“Social and Environmental Impacts of Everyday Food Choices” in Simpler Living, Compassionate Life

To see a general overview of Simpler Living, Compassionate Life click here.

In this section (Social and Environmental Impacts of Everyday Food Choices): “The Pleasures of Eating by Wendell Berry (105-109); “The Great Hunter-Gatherer Continuum” by James T. Mulligan (110-116)

Berry begins this section by arguing that eating is an agricultural act that we, as consumers, have been disconnected from. The industrial economy has demanded higher quantities for lower cost and has left quality in product and experience behind. In this disconnection we also eat rushed food and lose not only the pleasure of eating but the pleasure of cooking.

The conclusion of this essay will be welcome for those who have been reading this work and appreciating the theoretical arguments, but wanting examples of action they can take. Berry gives seven suggestions for ways that readers can make their eating more responsible and enjoyable. Mulligan then places all the ways in which we gather food on a continuum from the most culturally normative to the most earth friendly. He argues for a move to the earth friendly side of the spectrum, buying from farmers markets and gardening, whenever possible. Both authors introduce accessible changes that readers can make to take a step away from cultural over-consumption and toward a more simple, earth friendly lifestyle.

Liturgical Gardening

Picture courtesy of godspacelight.com

This resource from Godspace offers liturgy related to creation and gardening. The author, Christine Sine, said “ The sense of God’s presence with me as I read the liturgy was astounding for me. It made me realize how disconnected my spiritual practices usually are from my everyday life and how much more intimate my relationship with God can become when I connect my prayers to my daily activities.” She read the sample after gardening for a few hours. To read the entire resource, click here.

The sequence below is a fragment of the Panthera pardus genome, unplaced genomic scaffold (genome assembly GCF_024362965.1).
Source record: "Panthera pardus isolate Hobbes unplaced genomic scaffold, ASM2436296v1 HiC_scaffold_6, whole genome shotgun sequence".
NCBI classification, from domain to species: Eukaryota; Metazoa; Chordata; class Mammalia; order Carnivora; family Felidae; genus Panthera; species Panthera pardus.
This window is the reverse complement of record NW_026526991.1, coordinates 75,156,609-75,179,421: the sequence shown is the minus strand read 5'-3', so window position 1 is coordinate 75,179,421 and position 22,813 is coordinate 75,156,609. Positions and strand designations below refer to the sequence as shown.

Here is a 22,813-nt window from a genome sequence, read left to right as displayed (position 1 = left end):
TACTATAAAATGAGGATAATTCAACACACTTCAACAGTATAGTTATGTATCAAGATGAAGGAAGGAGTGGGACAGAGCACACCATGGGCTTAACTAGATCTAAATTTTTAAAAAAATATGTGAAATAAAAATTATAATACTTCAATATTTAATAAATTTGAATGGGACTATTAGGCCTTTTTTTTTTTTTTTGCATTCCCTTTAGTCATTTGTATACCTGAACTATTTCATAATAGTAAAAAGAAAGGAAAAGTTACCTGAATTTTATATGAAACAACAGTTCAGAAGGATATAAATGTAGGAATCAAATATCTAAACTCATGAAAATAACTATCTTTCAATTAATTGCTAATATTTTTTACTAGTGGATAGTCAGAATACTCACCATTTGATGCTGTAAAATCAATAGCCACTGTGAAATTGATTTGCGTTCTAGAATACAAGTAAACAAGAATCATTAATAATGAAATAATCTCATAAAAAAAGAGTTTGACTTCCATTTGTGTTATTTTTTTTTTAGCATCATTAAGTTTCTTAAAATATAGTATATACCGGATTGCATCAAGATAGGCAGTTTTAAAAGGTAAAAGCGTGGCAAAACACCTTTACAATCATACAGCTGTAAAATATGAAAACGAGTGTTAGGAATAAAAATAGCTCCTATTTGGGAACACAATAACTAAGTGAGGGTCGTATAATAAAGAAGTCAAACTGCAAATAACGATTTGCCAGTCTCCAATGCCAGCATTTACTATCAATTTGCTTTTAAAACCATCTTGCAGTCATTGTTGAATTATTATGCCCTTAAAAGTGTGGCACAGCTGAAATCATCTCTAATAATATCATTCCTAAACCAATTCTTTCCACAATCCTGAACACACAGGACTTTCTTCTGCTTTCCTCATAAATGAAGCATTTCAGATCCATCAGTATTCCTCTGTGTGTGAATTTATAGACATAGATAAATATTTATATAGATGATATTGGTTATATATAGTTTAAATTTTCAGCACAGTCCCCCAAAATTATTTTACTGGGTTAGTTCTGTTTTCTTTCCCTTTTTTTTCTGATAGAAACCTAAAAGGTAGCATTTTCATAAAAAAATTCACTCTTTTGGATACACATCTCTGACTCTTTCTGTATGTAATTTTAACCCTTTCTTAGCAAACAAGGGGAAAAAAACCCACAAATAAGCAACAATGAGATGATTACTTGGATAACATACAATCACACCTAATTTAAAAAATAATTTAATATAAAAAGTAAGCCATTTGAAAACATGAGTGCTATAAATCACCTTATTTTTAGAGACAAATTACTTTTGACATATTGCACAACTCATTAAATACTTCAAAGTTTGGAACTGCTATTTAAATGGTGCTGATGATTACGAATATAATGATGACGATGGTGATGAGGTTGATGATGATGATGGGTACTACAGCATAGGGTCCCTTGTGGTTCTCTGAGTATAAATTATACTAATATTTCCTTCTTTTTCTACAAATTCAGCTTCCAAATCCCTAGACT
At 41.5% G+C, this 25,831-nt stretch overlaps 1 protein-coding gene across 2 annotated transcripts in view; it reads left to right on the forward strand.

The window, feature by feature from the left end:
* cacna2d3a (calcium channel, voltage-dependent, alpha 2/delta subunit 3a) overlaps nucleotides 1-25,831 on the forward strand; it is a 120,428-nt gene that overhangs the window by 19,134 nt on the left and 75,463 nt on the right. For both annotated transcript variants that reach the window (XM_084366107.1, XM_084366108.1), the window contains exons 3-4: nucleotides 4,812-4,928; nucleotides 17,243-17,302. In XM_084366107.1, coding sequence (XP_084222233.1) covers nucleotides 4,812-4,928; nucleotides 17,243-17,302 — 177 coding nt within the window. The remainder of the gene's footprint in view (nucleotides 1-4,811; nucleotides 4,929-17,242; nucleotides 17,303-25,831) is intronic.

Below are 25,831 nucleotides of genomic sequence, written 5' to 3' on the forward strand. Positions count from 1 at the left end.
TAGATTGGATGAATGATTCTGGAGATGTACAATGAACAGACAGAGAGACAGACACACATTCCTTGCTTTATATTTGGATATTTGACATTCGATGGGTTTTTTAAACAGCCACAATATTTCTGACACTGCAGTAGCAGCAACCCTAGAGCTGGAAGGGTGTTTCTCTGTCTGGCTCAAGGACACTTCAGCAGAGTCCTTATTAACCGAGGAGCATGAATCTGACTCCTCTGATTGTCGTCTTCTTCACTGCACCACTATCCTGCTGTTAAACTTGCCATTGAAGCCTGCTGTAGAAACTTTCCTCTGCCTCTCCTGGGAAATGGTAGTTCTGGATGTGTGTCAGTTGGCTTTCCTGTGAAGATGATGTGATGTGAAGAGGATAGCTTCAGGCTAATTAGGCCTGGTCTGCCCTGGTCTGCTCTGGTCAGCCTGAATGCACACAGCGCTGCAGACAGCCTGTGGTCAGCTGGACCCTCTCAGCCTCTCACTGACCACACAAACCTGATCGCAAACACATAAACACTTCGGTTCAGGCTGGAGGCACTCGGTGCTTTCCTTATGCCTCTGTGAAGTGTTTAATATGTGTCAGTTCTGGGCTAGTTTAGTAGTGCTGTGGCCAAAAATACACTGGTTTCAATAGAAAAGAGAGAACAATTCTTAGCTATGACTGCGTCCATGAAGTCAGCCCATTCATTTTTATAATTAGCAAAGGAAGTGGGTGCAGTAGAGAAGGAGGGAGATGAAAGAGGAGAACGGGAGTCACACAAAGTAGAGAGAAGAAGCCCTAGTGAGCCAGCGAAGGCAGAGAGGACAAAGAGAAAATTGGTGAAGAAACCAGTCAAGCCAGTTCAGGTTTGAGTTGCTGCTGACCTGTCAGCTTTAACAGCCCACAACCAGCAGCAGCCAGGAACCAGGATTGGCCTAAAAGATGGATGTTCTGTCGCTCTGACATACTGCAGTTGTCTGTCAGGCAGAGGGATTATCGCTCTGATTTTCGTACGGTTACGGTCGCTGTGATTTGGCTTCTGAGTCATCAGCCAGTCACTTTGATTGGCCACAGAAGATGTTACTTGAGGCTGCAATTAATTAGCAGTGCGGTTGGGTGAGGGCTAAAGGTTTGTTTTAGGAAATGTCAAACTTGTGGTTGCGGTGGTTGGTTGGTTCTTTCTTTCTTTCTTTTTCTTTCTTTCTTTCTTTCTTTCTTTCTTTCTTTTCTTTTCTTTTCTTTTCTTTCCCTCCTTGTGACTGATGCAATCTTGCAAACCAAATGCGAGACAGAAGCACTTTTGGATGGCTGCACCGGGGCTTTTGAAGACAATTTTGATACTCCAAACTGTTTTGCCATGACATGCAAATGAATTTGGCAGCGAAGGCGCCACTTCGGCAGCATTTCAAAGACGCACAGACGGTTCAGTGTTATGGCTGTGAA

Creating a Faith Based Community Garden

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Godspace believes that community gardens are not just a place to grow food, but a way to express your faith and interact with God and His creation. Christine Sine, the creator of Godspace, wrote To Garden with God, a book of reflections and resources for those who want to make connections between gardening and faith. This free booklet is a spin-off resource and is meant to provide an updated list of new resources and techniques on gardening. To download this booklet, click here.

Getting Ready for Earth Day

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Godspace has created a list of resources that are helpful when preparing for Earth Day. There is a list of books related to creation and gardening, garden liturgy, and other web pages that contain Earth Day resources related to different faiths and spirituality. Click here to read the full list.

EcoSikh Seed Plan

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The EcoSikh Seed Plan is 5 year plan to cultivate practices, inspire on-the-ground action, address issues all communities face, and celebrate the ways in which being Sikh is being green. To read the entire Seed Plan, click here.